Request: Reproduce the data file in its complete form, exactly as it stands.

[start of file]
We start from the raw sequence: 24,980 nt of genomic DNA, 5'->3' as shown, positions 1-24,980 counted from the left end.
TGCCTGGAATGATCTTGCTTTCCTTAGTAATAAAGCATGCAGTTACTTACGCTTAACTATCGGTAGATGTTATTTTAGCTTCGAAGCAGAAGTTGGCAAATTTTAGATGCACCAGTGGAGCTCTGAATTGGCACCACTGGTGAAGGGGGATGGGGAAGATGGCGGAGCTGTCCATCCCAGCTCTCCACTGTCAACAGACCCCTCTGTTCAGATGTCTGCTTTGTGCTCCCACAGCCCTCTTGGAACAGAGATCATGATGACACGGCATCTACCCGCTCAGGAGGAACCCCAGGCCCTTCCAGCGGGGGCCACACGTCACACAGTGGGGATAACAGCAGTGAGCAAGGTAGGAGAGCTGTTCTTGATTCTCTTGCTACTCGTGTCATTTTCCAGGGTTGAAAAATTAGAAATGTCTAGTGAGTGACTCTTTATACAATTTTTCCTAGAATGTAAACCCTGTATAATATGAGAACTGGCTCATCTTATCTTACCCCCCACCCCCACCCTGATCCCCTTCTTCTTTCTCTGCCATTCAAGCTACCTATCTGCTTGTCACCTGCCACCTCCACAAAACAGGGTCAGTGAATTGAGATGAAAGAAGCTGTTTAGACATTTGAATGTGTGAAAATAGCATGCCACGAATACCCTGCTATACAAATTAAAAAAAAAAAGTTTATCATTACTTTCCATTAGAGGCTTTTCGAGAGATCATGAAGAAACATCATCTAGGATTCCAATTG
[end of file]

We start from the raw sequence: 24,980 nt of genomic DNA, 5'->3' as shown, positions 1-24,980 counted from the left end.
TGCCTGGAATGATCTTGCTTTCCTTAGTAATAAAGCATGCAGTTACTTACGCTTAACTATCGGTAGATGTTATTTTAGCTTCGAAGCAGAAGTTGGCAAATTTTAGATGCACCAGTGGAGCTCTGAATTGGCACCACTGGTGAAGGGGGATGGGGAAGATGGCGGAGCTGTCCATCCCAGCTCTCCACTGTCAACAGACCCCTCTGTTCAGATGTCTGCTTTGTGCTCCCACAGCCCTCTTGGAACAGAGATCATGATGACACGGCATCTACCCGCTCAGGAGGAACCCCAGGCCCTTCCAGCGGGGGCCACACGTCACACAGTGGGGATAACAGCAGTGAGCAAGGTAGGAGAGCTGTTCTTGATTCTCTTGCTACTCGTGTCATTTTCCAGGGTTGAAAAATTAGAAATGTCTAGTGAGTGACTCTTTATACAATTTTTCCTAGAATGTAAACCCTGTATAATATGAGAACTGGCTCATCTTATCTTACCCCCCACCCCCACCCTGATCCCCTTCTTCTTTCTCTGCCATTCAAGCTACCTATCTGCTTGTCACCTGCCACCTCCACAAAACAGGGTCAGTGAATTGAGATGAAAGAAGCTGTTTAGACATTTGAATGTGTGAAAATAGCATGCCACGAATACCCTGCTATACAAATTAAAAAAAAAAAGTTTATCATTACTTTCCATTAGAGGCTTTTCGAGAGATCATGAAGAAACATCATCTAGGATTCCAATTG